Getting stronger, fitter, and healthier by sticking to the basics. It's not rocket science, it's doing the simple stuff the right way.
Strength-Basics updates every Monday, plus extra posts during the week.
The book consists of a short intro followed by 64 food rules. The author calls them "policies" more than rules - guidelines you can follow when you decide what to eat, not hard-and-fast prescriptions (or proscriptions) of behavior. It's really just an expansion of his seven-word advice from his previous books - "Eat food. Not too much. Mostly plants."
The rules are easy to remember, and often overlap. Ones like "Avoid food products containing ingredients that a third-grader cannot pronounce" and Avoid food products containing ingredients that no ordinary human would keep in the pantry" and a few others all advise you against processed foods. Ones about limiting meat consumption vs. plant consumption abound as well, often overlapping. This isn't by mistake - the idea is that a few of the rules will "stick" so they throw a bunch of them at you so you don't miss the redundantly explained message.
There is almost nothing in the way of scientific discussion. No citations. Very few nutritional terms (protein, fats, carbs, etc.) and the ones that are there are accompanied by some plain-language arguments for the food rules in question. It's just a short series of rules, some requiring no explanation to understand and follow, that you can use to base your eating around.
The book is really excellent stuff. It's short and punchy. The advice is spot-on for eating for health. The one caveat I'd add to the whole thing is that if you're looking to eat as an athlete, with excess calories for weight gain and optimal protein consumption and other things like that . . . this isn't the only book you'll want to read. This is a generic set of rules for eating healthy food in moderation for everyday life. You won't find a way to maximize your muscle gain or fat loss. But if you're at a basic loss on how to eat and what to buy, this will get you going in the right direction.
Content: 5 out of 5. Concise and incisive and right on target for healthy eating.
Presentation: 5 out of 5. Well written and laid out of ease of use.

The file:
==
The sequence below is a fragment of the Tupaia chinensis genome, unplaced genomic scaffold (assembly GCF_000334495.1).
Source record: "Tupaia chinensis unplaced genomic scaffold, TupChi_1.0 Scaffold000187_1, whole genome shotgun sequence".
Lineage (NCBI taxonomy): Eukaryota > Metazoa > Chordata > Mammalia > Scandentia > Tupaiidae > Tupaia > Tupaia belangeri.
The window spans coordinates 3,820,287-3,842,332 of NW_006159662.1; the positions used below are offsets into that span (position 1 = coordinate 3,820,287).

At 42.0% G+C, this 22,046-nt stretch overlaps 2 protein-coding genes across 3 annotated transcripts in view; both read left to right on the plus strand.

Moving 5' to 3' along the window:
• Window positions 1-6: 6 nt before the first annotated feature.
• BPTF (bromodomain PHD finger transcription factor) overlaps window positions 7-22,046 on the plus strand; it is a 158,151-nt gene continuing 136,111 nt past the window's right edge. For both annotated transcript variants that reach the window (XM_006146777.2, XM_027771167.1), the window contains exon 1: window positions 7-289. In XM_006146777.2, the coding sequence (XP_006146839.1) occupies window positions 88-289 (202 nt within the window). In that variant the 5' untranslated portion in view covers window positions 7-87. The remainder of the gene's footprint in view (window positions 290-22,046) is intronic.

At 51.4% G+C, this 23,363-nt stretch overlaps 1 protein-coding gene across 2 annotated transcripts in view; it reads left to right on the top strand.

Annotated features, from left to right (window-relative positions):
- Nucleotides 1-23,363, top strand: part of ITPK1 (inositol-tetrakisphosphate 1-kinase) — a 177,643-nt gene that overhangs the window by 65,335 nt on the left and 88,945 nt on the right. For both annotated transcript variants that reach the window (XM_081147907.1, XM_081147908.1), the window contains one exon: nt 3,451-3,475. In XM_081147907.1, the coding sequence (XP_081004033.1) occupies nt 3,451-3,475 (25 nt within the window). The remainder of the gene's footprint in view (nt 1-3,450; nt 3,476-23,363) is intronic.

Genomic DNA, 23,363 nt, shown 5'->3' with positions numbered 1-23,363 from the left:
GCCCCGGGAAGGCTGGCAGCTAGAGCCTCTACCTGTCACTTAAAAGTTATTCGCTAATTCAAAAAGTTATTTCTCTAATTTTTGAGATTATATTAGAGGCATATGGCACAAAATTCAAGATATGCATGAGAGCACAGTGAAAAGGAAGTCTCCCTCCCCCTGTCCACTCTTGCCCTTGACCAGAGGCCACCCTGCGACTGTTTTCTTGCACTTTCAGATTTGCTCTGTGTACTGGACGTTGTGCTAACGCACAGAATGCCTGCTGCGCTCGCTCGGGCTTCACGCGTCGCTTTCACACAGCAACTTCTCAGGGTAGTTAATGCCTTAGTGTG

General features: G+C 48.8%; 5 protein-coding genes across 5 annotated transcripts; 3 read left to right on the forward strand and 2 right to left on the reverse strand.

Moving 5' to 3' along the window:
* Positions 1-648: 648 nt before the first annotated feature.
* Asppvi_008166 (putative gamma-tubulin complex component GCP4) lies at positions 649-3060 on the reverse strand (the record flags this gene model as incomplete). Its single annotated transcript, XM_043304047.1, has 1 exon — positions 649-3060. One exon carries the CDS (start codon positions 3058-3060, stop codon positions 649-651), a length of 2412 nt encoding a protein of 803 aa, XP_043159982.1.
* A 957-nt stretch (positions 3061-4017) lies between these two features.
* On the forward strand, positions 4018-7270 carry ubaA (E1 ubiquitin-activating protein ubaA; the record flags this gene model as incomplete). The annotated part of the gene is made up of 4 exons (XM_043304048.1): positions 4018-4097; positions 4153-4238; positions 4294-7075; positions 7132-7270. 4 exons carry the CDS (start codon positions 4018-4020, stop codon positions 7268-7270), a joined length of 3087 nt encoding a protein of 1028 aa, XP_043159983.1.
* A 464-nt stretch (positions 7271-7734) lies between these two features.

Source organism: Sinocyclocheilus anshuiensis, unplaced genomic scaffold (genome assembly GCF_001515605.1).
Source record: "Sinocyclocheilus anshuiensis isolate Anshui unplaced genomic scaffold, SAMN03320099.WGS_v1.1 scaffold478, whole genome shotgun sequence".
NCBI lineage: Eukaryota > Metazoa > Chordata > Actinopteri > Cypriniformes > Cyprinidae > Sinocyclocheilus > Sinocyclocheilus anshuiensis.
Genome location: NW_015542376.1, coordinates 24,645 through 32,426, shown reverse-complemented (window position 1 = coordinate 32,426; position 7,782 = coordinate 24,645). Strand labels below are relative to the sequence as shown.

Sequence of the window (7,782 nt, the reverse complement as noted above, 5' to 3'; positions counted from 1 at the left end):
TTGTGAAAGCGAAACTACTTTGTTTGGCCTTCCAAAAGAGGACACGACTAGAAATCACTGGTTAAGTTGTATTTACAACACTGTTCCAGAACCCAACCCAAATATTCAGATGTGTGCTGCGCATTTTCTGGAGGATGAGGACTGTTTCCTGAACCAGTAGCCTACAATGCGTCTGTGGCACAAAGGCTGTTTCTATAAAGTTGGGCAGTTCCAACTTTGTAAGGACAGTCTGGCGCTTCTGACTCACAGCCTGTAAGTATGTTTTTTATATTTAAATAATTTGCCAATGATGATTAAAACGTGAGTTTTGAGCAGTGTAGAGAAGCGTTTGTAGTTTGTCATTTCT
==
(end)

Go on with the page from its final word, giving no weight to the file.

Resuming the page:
Overall: Read it. Borrow it or pick up a copy. Leave it around where your friends with diet issues will see it and browse through it. It's not and end-all be-all book on eating, nor on eating for strength, but it's enough to help change someone's diet for the better.
I am a professional personal trainer. I train clients at CR Fitness in Wyckoff, NJ.
I am a Certified Personal Trainer from the NSCA.
I am also a Precision Nutrition Level 1 Certified nutrition coach.
I am also an athlete myself - I formerly fought amateur MMA and submission wrestling, and I train twice a week in MMA.
I also train under a strength coach - Mike Guadango at Freak Strength. I am skilled at training others, but I thrive best when I have a knowledgeable coach to direct my own training.
About Strength Basics
This blog is a collection of various advice and information about basic strength training. I'm interested in strength and conditioning. The "frequently asked questions" in this area are VERY frequently asked.
This is my attempt to pull together the stuff I keep saying over and over. It's also a place for to put links related to strength and conditioning, and to muse on strength training in general. Further, writing this blog tests what I know. You never really know something until you can demonstrate an ability to explain it to someone else. As I write, I learn what I know and I don't know. In the process, I hope to pass on knowledge to you.
I hope this material is useful to you. Please consider it a springboard to future study. Although I endeavor to be complete and accurate, this is not meant to be the final answer to any subject addressed within the blog. Strength Basics may teach you something, but more than that I hope it makes you curious to learn more!
Always remember to check with your doctor before you begin any kind of strength or exercise program. I'm a professional personal trainer, but I'm not your personal trainer. Use this information at your own risk and with the understanding that not all exercise advice is appropriate for all trainees.